A fire broke out at a refugee centre on the Greek island of Lesbos as Greece announced further restrictions towards asylum seekers in response to a migration surge enabled by Turkey.
Sunday’s incident at One Happy Family, a Swiss-operated family care centre for refugees, was the second fire at an installation built for migrants after a reception centre was burned down by unknown perpetrators last Monday.
The warehouse, which contained furniture and electrical appliances, was completely destroyed, a spokesman for the firefighters told The Associated Press news agency on Sunday on condition of anonymity, because an investigation into the fire was continuing.
There were no immediate reports of injuries.
Al Jazeera’s John Psaropoulos, reporting from the camp in Lesbos, said the building was destroyed.
“It could be an accident, but at a time of high political tension on the island where right-wing groups have clashed with volunteers and NGOs helping the refugees, there is also a suspicion that this might not be,” said Psaropoulos.
The blaze at the refugee centre took place amid a tense standoff between Turkey and the European Union over who is responsible for the millions of migrants and refugees on Turkish territory and the thousands who have massed recently at its border with Greece.
Thousands of migrants headed for Turkey’s land border with EU member Greece after Turkish President Recep Tayyip Erdogan’s government announced earlier this month that it would no longer prevent these people from crossing into EU countries.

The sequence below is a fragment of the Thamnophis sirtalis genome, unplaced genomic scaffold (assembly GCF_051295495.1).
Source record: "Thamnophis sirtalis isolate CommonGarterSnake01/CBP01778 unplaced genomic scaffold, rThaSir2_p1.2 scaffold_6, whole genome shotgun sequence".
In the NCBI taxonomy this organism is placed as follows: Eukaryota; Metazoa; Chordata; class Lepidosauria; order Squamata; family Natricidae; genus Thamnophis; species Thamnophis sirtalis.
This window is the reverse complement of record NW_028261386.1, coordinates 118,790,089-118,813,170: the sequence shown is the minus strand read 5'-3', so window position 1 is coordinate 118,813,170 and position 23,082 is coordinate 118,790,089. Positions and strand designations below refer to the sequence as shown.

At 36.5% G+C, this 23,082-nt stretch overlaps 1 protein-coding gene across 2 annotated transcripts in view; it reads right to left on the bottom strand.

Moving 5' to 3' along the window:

Greece has deployed riot police and border guards to stop people trying to enter the country and the Greek border area has since seen violent confrontations.
Earlier on Saturday, the Greek Minister for Immigration and Asylum Notis Mitarachi told Skai TV state support for refugees would be drastically reduced, and that they would be asked to leave camps after securing protected status.
“Accommodation and benefits for those granted asylum will be interrupted within a month. From then on, they will have to work for a living. This makes our country a less attractive destination for migration flows,” the minister said.
Many migrants have reported crossing into Greece, being beaten by Greek authorities and summarily forced back into Turkey.
Erdogan will travel to Brussels on Monday for talks with top EU officials about a 2016 Turkey-EU agreement on containing the refugee flows to Europe that has now collapsed. Each side has blamed the other.
The deal called for Turkey to halt the flow of Europe-bound migrants and refugees in exchange for up to six billion euros ($6.7bn) in aid for Syrian refugees on its territory, fast-track EU membership and visa-free travel to Europe for Turkish citizens.
Erdogan has demanded that Europe shoulder more of the burden of caring for refugees, accusing the EU of failing to disburse the money.
He announced that Turkey, which already houses more than 3.5 million Syrian refugees, would no longer be Europe’s gatekeeper.
EU foreign ministers have criticised Turkey, saying it is using the migrants’ desperation “for political purposes”.